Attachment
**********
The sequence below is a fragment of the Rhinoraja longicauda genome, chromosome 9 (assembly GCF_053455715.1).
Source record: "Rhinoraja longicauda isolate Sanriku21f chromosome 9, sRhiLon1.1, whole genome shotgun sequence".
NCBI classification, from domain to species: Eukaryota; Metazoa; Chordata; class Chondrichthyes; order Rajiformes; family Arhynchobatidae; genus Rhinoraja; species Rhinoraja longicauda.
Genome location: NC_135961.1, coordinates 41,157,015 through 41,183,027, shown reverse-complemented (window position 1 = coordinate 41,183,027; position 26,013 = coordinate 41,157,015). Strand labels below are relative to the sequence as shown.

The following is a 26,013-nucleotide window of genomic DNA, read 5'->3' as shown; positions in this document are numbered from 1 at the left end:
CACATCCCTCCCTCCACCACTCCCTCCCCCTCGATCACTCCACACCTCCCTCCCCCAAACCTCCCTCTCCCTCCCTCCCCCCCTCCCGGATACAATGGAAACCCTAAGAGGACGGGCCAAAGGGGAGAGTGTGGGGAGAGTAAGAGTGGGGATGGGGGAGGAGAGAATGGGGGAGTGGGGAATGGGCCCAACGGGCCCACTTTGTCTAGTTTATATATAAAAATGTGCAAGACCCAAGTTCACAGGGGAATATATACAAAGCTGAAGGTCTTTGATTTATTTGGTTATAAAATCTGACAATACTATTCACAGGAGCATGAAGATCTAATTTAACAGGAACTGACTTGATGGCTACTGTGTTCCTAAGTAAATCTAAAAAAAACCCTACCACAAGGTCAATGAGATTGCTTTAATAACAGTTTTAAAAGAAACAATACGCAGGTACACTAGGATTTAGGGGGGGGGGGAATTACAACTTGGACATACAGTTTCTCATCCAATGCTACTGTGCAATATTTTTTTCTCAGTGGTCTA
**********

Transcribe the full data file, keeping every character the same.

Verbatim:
The sequence below is a fragment of the Rhinoraja longicauda genome, chromosome 9 (assembly GCF_053455715.1).
Source record: "Rhinoraja longicauda isolate Sanriku21f chromosome 9, sRhiLon1.1, whole genome shotgun sequence".
NCBI classification, from domain to species: Eukaryota; Metazoa; Chordata; class Chondrichthyes; order Rajiformes; family Arhynchobatidae; genus Rhinoraja; species Rhinoraja longicauda.
Genome location: NC_135961.1, coordinates 41,157,015 through 41,183,027, shown reverse-complemented (window position 1 = coordinate 41,183,027; position 26,013 = coordinate 41,157,015). Strand labels below are relative to the sequence as shown.

The following is a 26,013-nucleotide window of genomic DNA, read 5'->3' as shown; positions in this document are numbered from 1 at the left end:
CACATCCCTCCCTCCACCACTCCCTCCCCCTCGATCACTCCACACCTCCCTCCCCCAAACCTCCCTCTCCCTCCCTCCCCCCCTCCCGGATACAATGGAAACCCTAAGAGGACGGGCCAAAGGGGAGAGTGTGGGGAGAGTAAGAGTGGGGATGGGGGAGGAGAGAATGGGGGAGTGGGGAATGGGCCCAACGGGCCCACTTTGTCTAGTTTATATATAAAAATGTGCAAGACCCAAGTTCACAGGGGAATATATACAAAGCTGAAGGTCTTTGATTTATTTGGTTATAAAATCTGACAATACTATTCACAGGAGCATGAAGATCTAATTTAACAGGAACTGACTTGATGGCTACTGTGTTCCTAAGTAAATCTAAAAAAAACCCTACCACAAGGTCAATGAGATTGCTTTAATAACAGTTTTAAAAGAAACAATACGCAGGTACACTAGGATTTAGGGGGGGGGGGAATTACAACTTGGACATACAGTTTCTCATCCAATGCTACTGTGCAATATTTTTTTCTCAGTGGTCTA